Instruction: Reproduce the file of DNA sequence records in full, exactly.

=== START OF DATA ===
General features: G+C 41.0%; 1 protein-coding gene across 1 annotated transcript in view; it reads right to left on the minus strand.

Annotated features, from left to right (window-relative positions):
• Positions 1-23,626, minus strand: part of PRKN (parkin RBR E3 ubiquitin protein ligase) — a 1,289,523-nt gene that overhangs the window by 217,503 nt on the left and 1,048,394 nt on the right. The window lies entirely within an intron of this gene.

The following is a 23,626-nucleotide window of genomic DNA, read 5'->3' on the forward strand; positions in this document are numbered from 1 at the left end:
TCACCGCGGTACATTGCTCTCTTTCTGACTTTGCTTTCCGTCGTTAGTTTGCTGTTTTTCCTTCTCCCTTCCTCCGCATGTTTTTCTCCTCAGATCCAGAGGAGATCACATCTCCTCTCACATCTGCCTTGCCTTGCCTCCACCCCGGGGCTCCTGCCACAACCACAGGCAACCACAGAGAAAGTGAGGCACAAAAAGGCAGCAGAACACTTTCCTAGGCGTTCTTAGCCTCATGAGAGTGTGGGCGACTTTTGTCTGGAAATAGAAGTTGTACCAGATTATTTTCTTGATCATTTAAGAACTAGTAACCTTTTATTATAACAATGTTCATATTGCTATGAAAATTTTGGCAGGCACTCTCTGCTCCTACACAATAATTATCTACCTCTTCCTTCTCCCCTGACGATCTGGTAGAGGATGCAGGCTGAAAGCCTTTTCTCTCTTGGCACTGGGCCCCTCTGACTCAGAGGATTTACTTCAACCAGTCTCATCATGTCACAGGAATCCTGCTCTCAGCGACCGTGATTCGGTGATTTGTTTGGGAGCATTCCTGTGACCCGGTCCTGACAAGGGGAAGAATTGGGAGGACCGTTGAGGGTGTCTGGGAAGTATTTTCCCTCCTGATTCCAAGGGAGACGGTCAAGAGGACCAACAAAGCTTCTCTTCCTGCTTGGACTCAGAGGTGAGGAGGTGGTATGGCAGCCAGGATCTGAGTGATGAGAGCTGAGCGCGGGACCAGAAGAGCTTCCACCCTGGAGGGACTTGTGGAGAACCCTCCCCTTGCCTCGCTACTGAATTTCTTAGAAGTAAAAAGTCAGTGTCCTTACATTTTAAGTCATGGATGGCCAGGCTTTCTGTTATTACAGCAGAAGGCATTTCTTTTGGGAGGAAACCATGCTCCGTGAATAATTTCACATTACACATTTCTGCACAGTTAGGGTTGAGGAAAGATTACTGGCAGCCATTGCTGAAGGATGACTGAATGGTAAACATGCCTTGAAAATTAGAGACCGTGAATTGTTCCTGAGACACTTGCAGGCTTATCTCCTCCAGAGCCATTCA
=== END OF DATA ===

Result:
General features: G+C 41.0%; 1 protein-coding gene across 1 annotated transcript in view; it reads right to left on the minus strand.

Annotated features, from left to right (window-relative positions):
• Positions 1-23,626, minus strand: part of PRKN (parkin RBR E3 ubiquitin protein ligase) — a 1,289,523-nt gene that overhangs the window by 217,503 nt on the left and 1,048,394 nt on the right. The window lies entirely within an intron of this gene.

The following is a 23,626-nucleotide window of genomic DNA, read 5'->3' on the forward strand; positions in this document are numbered from 1 at the left end:
TCACCGCGGTACATTGCTCTCTTTCTGACTTTGCTTTCCGTCGTTAGTTTGCTGTTTTTCCTTCTCCCTTCCTCCGCATGTTTTTCTCCTCAGATCCAGAGGAGATCACATCTCCTCTCACATCTGCCTTGCCTTGCCTCCACCCCGGGGCTCCTGCCACAACCACAGGCAACCACAGAGAAAGTGAGGCACAAAAAGGCAGCAGAACACTTTCCTAGGCGTTCTTAGCCTCATGAGAGTGTGGGCGACTTTTGTCTGGAAATAGAAGTTGTACCAGATTATTTTCTTGATCATTTAAGAACTAGTAACCTTTTATTATAACAATGTTCATATTGCTATGAAAATTTTGGCAGGCACTCTCTGCTCCTACACAATAATTATCTACCTCTTCCTTCTCCCCTGACGATCTGGTAGAGGATGCAGGCTGAAAGCCTTTTCTCTCTTGGCACTGGGCCCCTCTGACTCAGAGGATTTACTTCAACCAGTCTCATCATGTCACAGGAATCCTGCTCTCAGCGACCGTGATTCGGTGATTTGTTTGGGAGCATTCCTGTGACCCGGTCCTGACAAGGGGAAGAATTGGGAGGACCGTTGAGGGTGTCTGGGAAGTATTTTCCCTCCTGATTCCAAGGGAGACGGTCAAGAGGACCAACAAAGCTTCTCTTCCTGCTTGGACTCAGAGGTGAGGAGGTGGTATGGCAGCCAGGATCTGAGTGATGAGAGCTGAGCGCGGGACCAGAAGAGCTTCCACCCTGGAGGGACTTGTGGAGAACCCTCCCCTTGCCTCGCTACTGAATTTCTTAGAAGTAAAAAGTCAGTGTCCTTACATTTTAAGTCATGGATGGCCAGGCTTTCTGTTATTACAGCAGAAGGCATTTCTTTTGGGAGGAAACCATGCTCCGTGAATAATTTCACATTACACATTTCTGCACAGTTAGGGTTGAGGAAAGATTACTGGCAGCCATTGCTGAAGGATGACTGAATGGTAAACATGCCTTGAAAATTAGAGACCGTGAATTGTTCCTGAGACACTTGCAGGCTTATCTCCTCCAGAGCCATTCA